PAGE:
I romanticize what happened, but the basic notion that innovation comes out of collaboration or, if you will, competition ought to be beyond dispute. It is why it is not in the suburbs but in cities, with their densities and collections of talented people, where culture is created. Cities are our cultural hothouses, or at least they used to be. (What will happen to cafe culture when everyone is staring into a laptop instead of carrying on about Kierkegaard is something to worry about.)
Science, too, needs the friction of people intellectually rubbing up against each other. Silicon Valley, Silicon Alley, Route 128 and such are the product of talent that was assembled in one area (often by universities such as Stanford or MIT ) and the talented simply talking to one another. It works.
The production of innovation — the spark that produces yet another spark — is what Mayer absolutely needs at Yahoo. She is Yahoo’s fifth CEO in a bit more than five years. The company is in trouble; it needs ideas, not to mention a new name. When Mayer tried to figure out how to fix things, she scanned the network logs to see how often her out-of-office employees were checking in. Not enough, she concluded. But even if the traffic had been greater, that still would not have done much for innovation. This comes from the strange thing that happens at the water cooler.
Mayer’s order produced a firestorm of controversy. Environmentalists quickly weighed in, brandishing that toxic phrase “carbon footprint.” But the most heated rhetoric came from other women — especially those who go by that most hallowed of all words, mom. Mayer was judged an enemy of all moms because she was, it was solemnly alleged, forcing women to choose between their careers and the mental and physical health of their children. In some cases, she was.
Probably the most serious charge was hypocrisy. Mayer is a new mom herself, but rather than stay home and telecommute, she had a nursery installed next to her office. Maybe in years to come, she’ll make it a basketball court.
In 1925, AT&T created Bell Labs. It was originally located in Manhattan but moved to an innovative building in Murray Hill, N.J. The building was the idea of Mervin Kelly, who went from researcher to president of Bell Labs. He believed in “critical mass” — of assembling different sorts of scientists and encouraging them to mingle. The place was designed so that workers were always bumping into one another. The hallways were purposely long to compel as many encounters as possible so scientists in varied disciplines — physicists, metallurgists, electrical engineers, etc. — could learn from one another.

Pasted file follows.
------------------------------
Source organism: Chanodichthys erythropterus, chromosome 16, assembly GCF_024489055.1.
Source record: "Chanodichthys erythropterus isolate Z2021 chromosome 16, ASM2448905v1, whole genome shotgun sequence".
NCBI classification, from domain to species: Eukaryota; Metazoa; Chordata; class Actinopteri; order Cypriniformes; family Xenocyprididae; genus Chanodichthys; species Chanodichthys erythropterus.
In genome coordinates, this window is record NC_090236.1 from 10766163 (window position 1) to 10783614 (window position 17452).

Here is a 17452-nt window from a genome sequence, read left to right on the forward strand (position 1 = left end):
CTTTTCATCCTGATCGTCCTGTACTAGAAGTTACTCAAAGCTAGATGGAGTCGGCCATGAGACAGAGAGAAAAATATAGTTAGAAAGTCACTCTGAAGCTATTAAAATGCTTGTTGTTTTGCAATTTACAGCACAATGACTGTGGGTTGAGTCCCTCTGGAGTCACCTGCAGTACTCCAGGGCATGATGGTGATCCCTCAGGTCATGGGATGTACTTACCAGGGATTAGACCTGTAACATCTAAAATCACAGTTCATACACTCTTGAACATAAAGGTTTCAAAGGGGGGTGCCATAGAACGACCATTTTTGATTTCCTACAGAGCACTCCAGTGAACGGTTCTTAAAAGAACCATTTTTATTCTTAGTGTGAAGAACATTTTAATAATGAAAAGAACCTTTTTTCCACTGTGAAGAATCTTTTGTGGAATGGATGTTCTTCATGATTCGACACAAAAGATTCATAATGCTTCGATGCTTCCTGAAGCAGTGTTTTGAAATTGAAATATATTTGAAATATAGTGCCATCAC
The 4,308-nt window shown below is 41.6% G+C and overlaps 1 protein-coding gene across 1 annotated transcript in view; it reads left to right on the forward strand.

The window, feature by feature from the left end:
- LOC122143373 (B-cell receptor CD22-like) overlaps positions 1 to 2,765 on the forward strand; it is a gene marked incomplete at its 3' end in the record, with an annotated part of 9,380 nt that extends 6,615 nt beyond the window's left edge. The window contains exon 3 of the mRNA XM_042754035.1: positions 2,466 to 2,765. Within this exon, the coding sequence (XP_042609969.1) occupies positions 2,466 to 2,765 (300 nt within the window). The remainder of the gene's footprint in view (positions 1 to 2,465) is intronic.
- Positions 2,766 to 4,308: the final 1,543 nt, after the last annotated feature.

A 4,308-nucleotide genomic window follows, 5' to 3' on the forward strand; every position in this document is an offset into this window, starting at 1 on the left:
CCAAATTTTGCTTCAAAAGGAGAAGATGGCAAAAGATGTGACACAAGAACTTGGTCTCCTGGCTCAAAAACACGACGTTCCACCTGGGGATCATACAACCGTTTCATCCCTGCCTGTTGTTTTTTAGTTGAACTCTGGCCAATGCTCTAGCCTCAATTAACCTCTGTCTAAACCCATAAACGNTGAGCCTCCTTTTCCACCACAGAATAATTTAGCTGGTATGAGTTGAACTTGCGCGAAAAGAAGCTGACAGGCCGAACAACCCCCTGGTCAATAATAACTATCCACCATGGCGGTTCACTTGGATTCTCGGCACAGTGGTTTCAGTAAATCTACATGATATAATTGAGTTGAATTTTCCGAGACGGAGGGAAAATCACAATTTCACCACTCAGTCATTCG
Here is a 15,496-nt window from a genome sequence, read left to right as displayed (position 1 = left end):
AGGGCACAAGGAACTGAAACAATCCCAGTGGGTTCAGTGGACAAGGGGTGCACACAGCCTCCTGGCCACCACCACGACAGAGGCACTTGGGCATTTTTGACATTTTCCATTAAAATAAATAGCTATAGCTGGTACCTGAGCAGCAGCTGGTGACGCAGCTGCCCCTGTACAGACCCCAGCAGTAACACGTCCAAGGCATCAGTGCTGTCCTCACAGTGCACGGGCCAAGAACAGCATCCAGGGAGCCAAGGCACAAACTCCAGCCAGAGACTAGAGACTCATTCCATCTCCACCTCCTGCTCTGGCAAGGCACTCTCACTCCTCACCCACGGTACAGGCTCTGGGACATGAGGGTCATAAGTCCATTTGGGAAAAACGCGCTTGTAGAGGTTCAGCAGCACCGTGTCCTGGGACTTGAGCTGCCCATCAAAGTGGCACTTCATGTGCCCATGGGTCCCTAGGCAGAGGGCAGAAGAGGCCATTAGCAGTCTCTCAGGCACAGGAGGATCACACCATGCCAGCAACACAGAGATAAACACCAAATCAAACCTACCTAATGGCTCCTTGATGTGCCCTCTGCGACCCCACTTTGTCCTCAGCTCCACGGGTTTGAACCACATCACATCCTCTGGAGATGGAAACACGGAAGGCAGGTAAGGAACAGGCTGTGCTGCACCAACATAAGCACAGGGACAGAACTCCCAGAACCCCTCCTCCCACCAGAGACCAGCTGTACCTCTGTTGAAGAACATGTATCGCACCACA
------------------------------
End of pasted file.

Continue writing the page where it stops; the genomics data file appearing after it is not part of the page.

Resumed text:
Jon Gertner called his book about Bell Labs “The Idea Factory,” and indeed it was. Among other things, Bell Labs produced the transistor, the laser, the cellular phone system and much, much more. To an astounding degree, it helped create contemporary American life. The lesson was not lost on Apple or Google, companies that value innovation and, incidentally, try to ensure that their employees will talk face to face. Google even seeks the optimum cafeteria line, not too long and not too short, so workers will talk and not leave.
I am writing this column from home. It is where I work, totally alone. I appreciate the convenience and creature comforts of telecommuting. (I am now listening to Bach.) But I dearly miss the newsroom, a community of experts and eccentrics where the chance remark could spark a retort, an observation, an idea — a column! Even in my own head, I am no Picasso. But neither, in reality, was Picasso without Braque.
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